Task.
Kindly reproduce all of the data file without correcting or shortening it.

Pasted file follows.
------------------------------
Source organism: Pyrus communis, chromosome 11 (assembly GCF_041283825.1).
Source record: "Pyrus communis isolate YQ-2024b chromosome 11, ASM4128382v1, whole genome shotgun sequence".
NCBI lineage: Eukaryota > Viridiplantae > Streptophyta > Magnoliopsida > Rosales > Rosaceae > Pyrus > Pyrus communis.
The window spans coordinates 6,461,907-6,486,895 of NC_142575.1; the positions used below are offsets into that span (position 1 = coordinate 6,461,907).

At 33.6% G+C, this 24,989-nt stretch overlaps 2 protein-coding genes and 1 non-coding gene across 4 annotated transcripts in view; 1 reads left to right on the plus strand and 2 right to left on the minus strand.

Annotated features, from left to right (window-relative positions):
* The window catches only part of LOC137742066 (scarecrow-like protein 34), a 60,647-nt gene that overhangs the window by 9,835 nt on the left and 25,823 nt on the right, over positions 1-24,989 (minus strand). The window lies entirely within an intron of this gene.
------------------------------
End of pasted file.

Source organism: Pyrus communis, chromosome 11 (assembly GCF_041283825.1).
Source record: "Pyrus communis isolate YQ-2024b chromosome 11, ASM4128382v1, whole genome shotgun sequence".
NCBI lineage: Eukaryota > Viridiplantae > Streptophyta > Magnoliopsida > Rosales > Rosaceae > Pyrus > Pyrus communis.
The window spans coordinates 6,461,907-6,486,895 of NC_142575.1; the positions used below are offsets into that span (position 1 = coordinate 6,461,907).

At 33.6% G+C, this 24,989-nt stretch overlaps 2 protein-coding genes and 1 non-coding gene across 4 annotated transcripts in view; 1 reads left to right on the plus strand and 2 right to left on the minus strand.

Annotated features, from left to right (window-relative positions):
* The window catches only part of LOC137742066 (scarecrow-like protein 34), a 60,647-nt gene that overhangs the window by 9,835 nt on the left and 25,823 nt on the right, over positions 1-24,989 (minus strand). The window lies entirely within an intron of this gene.